Forrester predicts that by 2023, U.S. B2B companies will reach $1.8 trillion in annual revenue and account for 17% of all B2B sales in the U.S. But why are the fastest growing B2B software-as-a-service (SaaS) companies today providing a self-serve business model in addition to traditional sales? The reasons for going self-serve are typically a combination of market demand and companies’ growth strategies.
Once corporate giants like Amazon, Alibaba and Netflix set the golden standard for automated, human-free sales, they created a new breed of consumerism that has impacted every aspect of life, from no-cashier checkouts at the grocery store to virtual tellers in banking. As a result, a new type of customer who prefers self-serve over contact sales was born.
With 75% of today’s SaaS customers expecting to self-educate themselves before they buy and wanting to complete their sales cycle with as little interference as possible from sales reps, many small and medium-sized businesses (SMBs) in the tech space had to alter their sales strategy to include a strong self-serve platform.
On the side of business growth, self-serve offers an unprecedented number of new customers without investing in costly sales resources. Characterized by limited resources and a need to control their spend, SaaS startups are therefore leading the way in adopting self-serve. Self-serve models save time and resources, returning the minimal investment of their set-up by enabling companies’ agile growth and scaling capabilities.
But with the reality of a self-growing customer base came a new problem sales teams could not have anticipated. The new blood self-serve was injecting into companies meant that sales reps were not able to reach all their customers and could not offer personal treatment to all. So, who would sales employees provide human contact to? How will they weed out the most profitable customers and ensure those, and not others, get the costly sales nurturing?
Is self-serve hiding your most valuable customers?
Once gas stations built self-service stations where customers could pump gas on their own, they took the service industry by storm. This meant that stations could now service much higher volumes of customers, while personalized pumping services were left available to a select few. These were what we call today “low risk, high value” customers. They would drive out of their way to get their gas from a particular vendor, providing the station with ongoing, steady business that accounted for a serious chunk of their revenue.
Similarly, the top self-serve B2B companies these days generate about 70% of their revenue from only 10% of their customers. But who are those 10% of customers responsible for the bulk of income? How will a sales rep know to identify them?
To take on this challenge, a new set of services has gained popularity for B2B companies going the self-serve route.
The Reign Of Sales Intelligence
As the co-founder of a sales intelligence platform, I’ve seen how data insights about customers have become an essential revenue driver for businesses in the B2B self-serve space. Equipped with sales intelligence, sales teams can identify and prioritize their most profitable clients — those 10% responsible for 70% of revenue — and offer them the human touchpoints that will nurture a relationship and expand their deals.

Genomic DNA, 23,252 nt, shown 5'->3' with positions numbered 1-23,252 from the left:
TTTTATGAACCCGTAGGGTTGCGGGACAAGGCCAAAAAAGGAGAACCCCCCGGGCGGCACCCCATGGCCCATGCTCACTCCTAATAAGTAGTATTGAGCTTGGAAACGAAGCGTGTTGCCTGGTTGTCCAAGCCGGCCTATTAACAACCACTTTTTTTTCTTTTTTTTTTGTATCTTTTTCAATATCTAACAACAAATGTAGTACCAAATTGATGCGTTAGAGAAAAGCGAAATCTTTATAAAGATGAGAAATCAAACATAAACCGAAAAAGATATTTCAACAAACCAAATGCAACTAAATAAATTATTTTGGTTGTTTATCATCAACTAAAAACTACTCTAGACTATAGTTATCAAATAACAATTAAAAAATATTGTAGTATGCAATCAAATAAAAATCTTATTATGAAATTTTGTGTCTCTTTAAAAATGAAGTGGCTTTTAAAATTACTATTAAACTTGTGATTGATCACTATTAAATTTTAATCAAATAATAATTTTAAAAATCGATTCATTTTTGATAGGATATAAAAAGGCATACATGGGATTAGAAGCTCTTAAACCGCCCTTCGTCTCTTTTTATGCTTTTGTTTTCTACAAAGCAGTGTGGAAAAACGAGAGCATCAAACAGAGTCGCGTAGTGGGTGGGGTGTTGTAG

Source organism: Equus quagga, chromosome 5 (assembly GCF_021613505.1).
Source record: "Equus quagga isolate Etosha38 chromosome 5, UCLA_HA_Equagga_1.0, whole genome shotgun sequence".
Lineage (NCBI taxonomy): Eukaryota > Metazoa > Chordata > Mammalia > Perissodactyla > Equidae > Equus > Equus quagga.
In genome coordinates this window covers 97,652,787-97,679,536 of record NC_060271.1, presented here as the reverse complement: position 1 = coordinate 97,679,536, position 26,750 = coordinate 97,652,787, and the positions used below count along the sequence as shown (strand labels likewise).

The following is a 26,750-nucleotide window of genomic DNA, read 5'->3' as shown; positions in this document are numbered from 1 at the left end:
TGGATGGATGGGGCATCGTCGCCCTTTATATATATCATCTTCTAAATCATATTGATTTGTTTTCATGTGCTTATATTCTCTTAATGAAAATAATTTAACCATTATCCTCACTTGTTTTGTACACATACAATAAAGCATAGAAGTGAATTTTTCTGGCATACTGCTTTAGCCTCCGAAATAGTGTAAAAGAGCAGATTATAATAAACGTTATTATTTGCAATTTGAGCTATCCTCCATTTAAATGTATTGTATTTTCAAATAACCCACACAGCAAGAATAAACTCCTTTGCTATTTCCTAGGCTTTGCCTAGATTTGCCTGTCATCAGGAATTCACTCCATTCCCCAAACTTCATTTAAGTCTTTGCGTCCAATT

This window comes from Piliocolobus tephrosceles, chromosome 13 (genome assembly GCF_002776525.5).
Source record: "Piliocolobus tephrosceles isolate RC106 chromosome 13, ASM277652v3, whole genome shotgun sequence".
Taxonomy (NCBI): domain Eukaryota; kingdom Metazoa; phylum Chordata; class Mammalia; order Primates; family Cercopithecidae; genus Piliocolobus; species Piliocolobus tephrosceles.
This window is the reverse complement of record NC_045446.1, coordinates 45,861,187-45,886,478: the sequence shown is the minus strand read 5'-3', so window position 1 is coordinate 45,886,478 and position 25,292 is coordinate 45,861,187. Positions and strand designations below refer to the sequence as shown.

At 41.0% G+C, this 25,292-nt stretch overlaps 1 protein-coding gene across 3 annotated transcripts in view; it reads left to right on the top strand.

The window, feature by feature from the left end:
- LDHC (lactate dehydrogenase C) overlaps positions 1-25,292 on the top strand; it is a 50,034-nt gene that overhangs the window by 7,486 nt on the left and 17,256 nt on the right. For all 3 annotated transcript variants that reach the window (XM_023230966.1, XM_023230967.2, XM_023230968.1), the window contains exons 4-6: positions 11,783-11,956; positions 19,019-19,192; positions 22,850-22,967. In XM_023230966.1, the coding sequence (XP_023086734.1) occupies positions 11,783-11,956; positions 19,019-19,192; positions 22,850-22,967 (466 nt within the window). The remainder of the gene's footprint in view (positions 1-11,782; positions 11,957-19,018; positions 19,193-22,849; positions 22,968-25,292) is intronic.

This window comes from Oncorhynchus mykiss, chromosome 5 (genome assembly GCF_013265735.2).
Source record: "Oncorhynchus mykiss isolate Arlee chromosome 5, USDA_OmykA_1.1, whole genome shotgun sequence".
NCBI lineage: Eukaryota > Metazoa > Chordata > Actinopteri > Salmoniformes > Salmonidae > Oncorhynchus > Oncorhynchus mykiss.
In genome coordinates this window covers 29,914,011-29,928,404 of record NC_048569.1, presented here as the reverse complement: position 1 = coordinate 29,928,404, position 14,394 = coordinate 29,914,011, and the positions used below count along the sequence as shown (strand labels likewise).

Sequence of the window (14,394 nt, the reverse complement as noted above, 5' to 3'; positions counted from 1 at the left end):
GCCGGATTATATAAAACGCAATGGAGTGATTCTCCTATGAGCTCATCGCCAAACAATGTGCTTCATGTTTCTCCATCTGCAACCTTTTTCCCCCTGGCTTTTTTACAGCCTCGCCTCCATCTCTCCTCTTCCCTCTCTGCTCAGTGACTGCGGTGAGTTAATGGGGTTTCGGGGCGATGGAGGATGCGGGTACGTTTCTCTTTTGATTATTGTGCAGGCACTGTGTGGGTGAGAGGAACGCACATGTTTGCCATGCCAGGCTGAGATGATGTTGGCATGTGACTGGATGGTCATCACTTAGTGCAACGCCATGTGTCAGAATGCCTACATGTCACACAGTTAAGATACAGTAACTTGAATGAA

But asking your AI algorithm to produce insights from your database without defining the criteria for valuating your customers is a needle-in-a-haystack endeavor. You will need to let your machines know what you want to find out. And what you are looking for is the RFM rule: You are looking for the clients that purchased most recently, renew or expand their deals most frequently and overall spend the most money.
Customer value analytics can be viewed from one of two angles:
• Current value allows you to spot high-roller customers that start off their relationship with your business with a bang. While you don’t have a history to base your decision on, you can anticipate from these early dealings that they will grow to become continuously profitable clients.
• Lifetime value allows you to determine the revenue a customer brought in over time. This will help you determine the profitability margin after cost-to-serve calculations.
Start by setting up an automated data mining system and let it run through your database. Set up the rules so that your algorithm knowns to turn the spotlight on RFM customers, both new and old. Make sure your data insights software is continuously running in the background or is set to scan your database periodically. Keep in mind that your database is also continuously growing, and you never know which incoming business will fit the bill.
The Pitfalls Of Data Intelligence
When dealing with data generally, and specifically when aiming to retrieve actionable insights from it, you have to be mindful of bad data. Bad data is corrupt, outdated or incomplete information that lives inside your database. When it is encountered by your go-to-market team for nurturing purposes, or when it is targeted by your marketing team, the messages you send out don’t reach their destination. This is a costly waste of resources, and it will miss the mark every time. To combat bad data, most companies these days employ data cleaning processes. If you haven’t already, you may want to consider investing in data cleaning services alongside sales intelligence software.
Data is becoming a critical component of B2B companies’ scaling across all industries and geographies. If self-serve is teaching us anything about growth, it is that it’s not enough to bring in new clients. To increase revenue and affect bottom lines, sales intelligence can help you dive deep into your customer base, selecting and prioritizing those customers that will drive your revenue forward.